Finding Duriavenator

Jaws once thought to be from Megalosaurus belong instead to this little-known species

The upper and lower jaws of Duriavenator, illustrated when they were thought to belong to Megalosaurus, in A History of British Fossil Reptiles Vol. II. Image from Wikipedia.

If you have been following the Dinosaur Alphabet series so far, you may have noticed a pattern among the first four entries. At one time or another, all the dinosaurs I’ve selected so far were thought to be different animals. The horned Agujaceratops was originally named as a species of Chasmosaurus, the distinctive high-spines of Becklespinax gave Richard Owen’s dopey Megalosaurus its hump, the sauropod Cetiosaurus was originally envisioned as a giant crocodile, and the armored Dyoplosaurus was lumped in with its cousin Euoplocephalus before being split back out again as a distinct genus. I didn’t intend this trend, but it struck me when I came across  one of the rejected candidate for yesterday’s entry for the letter D. Had it not shared much of its story with Becklespinax, I would have picked Duriavenator:

Megalosaurus was a mess. Even though this Jurassic carnivore has been a prehistoric icon ever since it was named by William Buckland in 1824, it has been one of the most confounding of all dinosaurs. That’s because generations of researchers attributed dozens of fragments and isolated bones to the dinosaur, creating a monstrous composite of animals from different places and times. Dinosaurs were unfamiliar animals–the name itself only coined in 1842–and 19th-century naturalists didn’t have the kind of geologic resolution their intellectual descendants rely on to properly constrain when particular species lived. Sometimes researchers named too many species on the basis of scrappy, non-overlapping material, and other times they applied the same name ad infinitum to roughly similar fossils.

Eventually, though, it became apparent that Megalosaurus was unstable. No one could say what the dinosaur really looked like or what bones could accurately be attributed to the predator.  The situation was so bad that, in 2008, paleontologist Roger Benson and colleagues stripped the name Megalosaurus from everything save for the fragment of jaw originally used to name the animal. Whether the rest of the fossils really belonged to Megalosaurus remained to be seen, and, as Benson demonstrated later the same year, at least one other theropod had been improperly obscured behind the famous name.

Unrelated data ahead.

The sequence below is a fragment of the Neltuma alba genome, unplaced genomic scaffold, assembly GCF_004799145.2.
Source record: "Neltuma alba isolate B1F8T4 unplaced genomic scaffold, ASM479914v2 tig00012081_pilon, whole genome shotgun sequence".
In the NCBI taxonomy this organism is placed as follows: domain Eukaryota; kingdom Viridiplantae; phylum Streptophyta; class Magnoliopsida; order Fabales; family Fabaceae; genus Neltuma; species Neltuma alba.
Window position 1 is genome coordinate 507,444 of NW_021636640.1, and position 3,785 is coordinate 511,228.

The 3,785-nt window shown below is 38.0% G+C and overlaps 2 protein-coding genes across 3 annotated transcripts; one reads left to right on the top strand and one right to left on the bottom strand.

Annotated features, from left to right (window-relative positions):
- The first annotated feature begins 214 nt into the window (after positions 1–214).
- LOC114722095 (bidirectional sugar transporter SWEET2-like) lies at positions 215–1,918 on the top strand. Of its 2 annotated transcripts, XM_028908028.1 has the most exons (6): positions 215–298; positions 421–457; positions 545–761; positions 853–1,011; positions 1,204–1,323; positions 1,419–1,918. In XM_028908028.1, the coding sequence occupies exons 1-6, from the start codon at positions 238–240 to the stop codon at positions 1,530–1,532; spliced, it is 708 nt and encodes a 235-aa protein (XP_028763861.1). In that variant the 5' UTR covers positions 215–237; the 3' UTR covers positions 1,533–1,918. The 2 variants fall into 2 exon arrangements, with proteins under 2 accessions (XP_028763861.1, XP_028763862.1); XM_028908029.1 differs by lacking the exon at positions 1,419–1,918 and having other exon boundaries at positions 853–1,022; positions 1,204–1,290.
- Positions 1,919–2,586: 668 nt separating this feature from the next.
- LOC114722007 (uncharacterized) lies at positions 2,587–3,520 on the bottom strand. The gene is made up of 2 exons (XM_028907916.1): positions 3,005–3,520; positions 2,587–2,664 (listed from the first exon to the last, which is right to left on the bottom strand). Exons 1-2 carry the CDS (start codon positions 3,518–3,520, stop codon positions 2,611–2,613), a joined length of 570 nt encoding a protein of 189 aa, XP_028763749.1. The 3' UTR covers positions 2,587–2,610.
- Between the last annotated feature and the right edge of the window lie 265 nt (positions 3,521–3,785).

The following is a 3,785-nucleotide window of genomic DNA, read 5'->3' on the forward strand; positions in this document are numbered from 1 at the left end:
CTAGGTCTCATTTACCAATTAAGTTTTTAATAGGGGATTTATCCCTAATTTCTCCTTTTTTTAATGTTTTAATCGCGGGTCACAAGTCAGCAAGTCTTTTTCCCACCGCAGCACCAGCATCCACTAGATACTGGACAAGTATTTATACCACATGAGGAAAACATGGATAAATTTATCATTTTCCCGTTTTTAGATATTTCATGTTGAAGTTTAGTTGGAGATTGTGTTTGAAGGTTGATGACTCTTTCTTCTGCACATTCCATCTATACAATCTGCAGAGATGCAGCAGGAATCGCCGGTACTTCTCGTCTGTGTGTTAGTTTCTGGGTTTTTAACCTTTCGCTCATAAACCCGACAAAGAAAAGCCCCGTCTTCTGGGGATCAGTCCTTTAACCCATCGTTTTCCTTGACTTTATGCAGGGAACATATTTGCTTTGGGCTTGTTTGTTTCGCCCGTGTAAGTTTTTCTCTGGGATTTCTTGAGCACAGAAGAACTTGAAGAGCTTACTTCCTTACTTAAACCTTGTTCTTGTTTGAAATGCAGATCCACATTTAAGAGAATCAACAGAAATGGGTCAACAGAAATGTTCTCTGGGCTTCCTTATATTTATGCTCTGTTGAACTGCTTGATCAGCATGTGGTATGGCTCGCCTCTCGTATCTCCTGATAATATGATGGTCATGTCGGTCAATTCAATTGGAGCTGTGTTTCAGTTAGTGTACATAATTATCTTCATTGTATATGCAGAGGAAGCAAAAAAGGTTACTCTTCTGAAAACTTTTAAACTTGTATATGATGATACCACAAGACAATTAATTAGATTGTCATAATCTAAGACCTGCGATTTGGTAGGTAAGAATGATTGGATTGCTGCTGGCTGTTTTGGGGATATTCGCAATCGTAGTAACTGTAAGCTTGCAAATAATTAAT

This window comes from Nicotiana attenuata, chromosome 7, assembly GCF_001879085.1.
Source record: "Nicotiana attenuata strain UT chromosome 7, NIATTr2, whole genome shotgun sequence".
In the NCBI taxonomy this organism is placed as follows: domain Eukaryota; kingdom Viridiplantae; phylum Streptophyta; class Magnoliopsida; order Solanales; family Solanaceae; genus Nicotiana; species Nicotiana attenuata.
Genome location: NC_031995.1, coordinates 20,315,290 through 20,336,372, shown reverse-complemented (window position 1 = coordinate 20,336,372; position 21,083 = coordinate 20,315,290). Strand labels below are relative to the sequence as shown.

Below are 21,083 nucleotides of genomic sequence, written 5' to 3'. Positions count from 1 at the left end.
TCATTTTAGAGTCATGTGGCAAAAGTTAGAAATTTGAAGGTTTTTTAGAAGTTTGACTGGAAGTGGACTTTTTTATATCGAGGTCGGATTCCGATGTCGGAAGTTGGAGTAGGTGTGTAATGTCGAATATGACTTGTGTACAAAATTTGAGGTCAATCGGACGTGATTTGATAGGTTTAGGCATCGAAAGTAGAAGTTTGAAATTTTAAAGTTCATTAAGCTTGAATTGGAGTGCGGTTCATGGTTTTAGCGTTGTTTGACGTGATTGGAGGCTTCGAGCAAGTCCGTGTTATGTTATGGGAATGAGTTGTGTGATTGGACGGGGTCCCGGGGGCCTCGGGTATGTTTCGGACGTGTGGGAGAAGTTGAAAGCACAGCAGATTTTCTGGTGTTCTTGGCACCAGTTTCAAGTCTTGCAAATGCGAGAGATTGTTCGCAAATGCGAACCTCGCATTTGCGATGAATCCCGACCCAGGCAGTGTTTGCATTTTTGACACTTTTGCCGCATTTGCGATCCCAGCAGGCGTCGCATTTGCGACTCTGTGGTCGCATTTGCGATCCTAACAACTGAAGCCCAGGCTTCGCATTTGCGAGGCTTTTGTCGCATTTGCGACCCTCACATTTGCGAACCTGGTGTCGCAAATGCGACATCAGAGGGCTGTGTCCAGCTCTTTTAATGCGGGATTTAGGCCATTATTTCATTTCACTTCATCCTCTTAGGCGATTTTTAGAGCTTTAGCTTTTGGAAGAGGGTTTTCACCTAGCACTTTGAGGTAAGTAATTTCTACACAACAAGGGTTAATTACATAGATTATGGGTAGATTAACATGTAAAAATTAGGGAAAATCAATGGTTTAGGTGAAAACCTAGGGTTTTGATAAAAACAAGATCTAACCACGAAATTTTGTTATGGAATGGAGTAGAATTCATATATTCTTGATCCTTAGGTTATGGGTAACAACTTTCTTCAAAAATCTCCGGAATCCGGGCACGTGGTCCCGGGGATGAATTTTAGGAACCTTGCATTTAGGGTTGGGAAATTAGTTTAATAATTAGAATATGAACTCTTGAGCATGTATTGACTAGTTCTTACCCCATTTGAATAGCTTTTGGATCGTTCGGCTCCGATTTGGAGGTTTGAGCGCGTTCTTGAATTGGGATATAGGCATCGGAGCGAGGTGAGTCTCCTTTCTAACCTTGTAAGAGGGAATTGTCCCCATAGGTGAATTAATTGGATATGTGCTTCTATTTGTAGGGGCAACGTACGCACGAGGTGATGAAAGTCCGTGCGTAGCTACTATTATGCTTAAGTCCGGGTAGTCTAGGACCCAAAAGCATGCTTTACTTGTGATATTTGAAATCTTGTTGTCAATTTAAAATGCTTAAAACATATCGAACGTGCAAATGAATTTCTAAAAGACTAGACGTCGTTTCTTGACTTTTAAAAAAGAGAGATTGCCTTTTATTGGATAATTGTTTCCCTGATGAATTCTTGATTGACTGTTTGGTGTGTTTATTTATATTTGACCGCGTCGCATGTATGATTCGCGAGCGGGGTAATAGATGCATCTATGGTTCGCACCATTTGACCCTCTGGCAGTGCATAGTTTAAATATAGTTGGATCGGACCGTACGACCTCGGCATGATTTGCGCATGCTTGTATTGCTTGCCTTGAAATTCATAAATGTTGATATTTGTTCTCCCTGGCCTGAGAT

In 1883, anatomist Richard Owen described a partial theropod skull found on Dorset, England, as another piece of Megalosaurusbucklandi.” The sharp-toothed dinosaur was only represented by parts of the upper and lower jaws, but, given how little was known about Megalosaurus to start with, Owen’s assignment was reasonable. Nearly a century later, paleontologist Michael Waldman proposed that these fossils represented a previously unknown species of the dinosaur he called Megalosaurus hesperis. Other researchers weren’t sure that the bones really belonged to Megalosaurus, but it wasn’t until Benson’s reexamination that the fossils were split out as a different dinosaur. While the dinosaur was a close cousin of Megalosaurus bucklandii, Benson was able to pick out subtle anatomical characteristics that distinguished the fragmentary skull. In Benson’s analysis, what once was Megalosaurus took on a new life as Duriavenator hesperis.

Benson’s reconstruction of Megalosaurus, with known elements in white and reconstructed portions in grey. While Duriavenator was older and anatomically distinct, the dinosaur would have been similar in form to Megalosaurus. From Benson, 2010.

Unfortunately, we don’t know very much at all about Duriavenator. The dinosaur lived about 170 million years ago in Jurassic England and was a large carnivore of comparable size to the 20-foot-plus Megalosaurus, but that’s where the evidence gives out. Perhaps other Duriavenator specimens are resting in museum collections, but until the discovery of a nearly complete skeleton allows paleontologists to connect the jaws to a body, the dinosaur will be an enigma. But here Megalosaurus itself gives us reason to hope. The Duriavenator paper was just part of Benson’s effort to rehabilitate Megalosaurus, and in 2010 he published a refined, revised reconstruction of the dinosaur’s skeleton based on material collected from Stonesfield, Oxfordshire–the locality where the original jaw came from. Perhaps, with a little detective work in the lab and in the field, paleontologists might also be able to fill out the form of Duriavenator and other Middle Jurassic mysteries.


Benson, R., Barrett, P., Powell, H., Norman, D. 2008.  The taxonomic status of Megalosaurus bucklandii (Dinosauria, Theropoda) from the Middle Jurassic of Oxfordshire, UK. Palaeontology, 51, 2: 419-424.

Benson, R. 2008.  A redescription of “Megalosaurus” hesperis (Dinosauria, Theropoda) from the Inferior Oolite (Bajocian, Middle Jurassic) of Dorset, United Kingdom. Zootaxa 1931: 57-67

Benson, R. 2010. A description of Megalosaurus bucklandii (Dinosauria: Theropoda) from the Bathonian of the UK and the relationships of Middle Jurassic theropods. Zoological Journal of the Linnean Society 158: 882. doi:10.1111/j.1096-3642.2009.00569.x.

Waldman, M. 1974. Megalosaurids from the Bajocian (Middle Jurassic) of Dorset. Palaeontology 17, 2:325-339.


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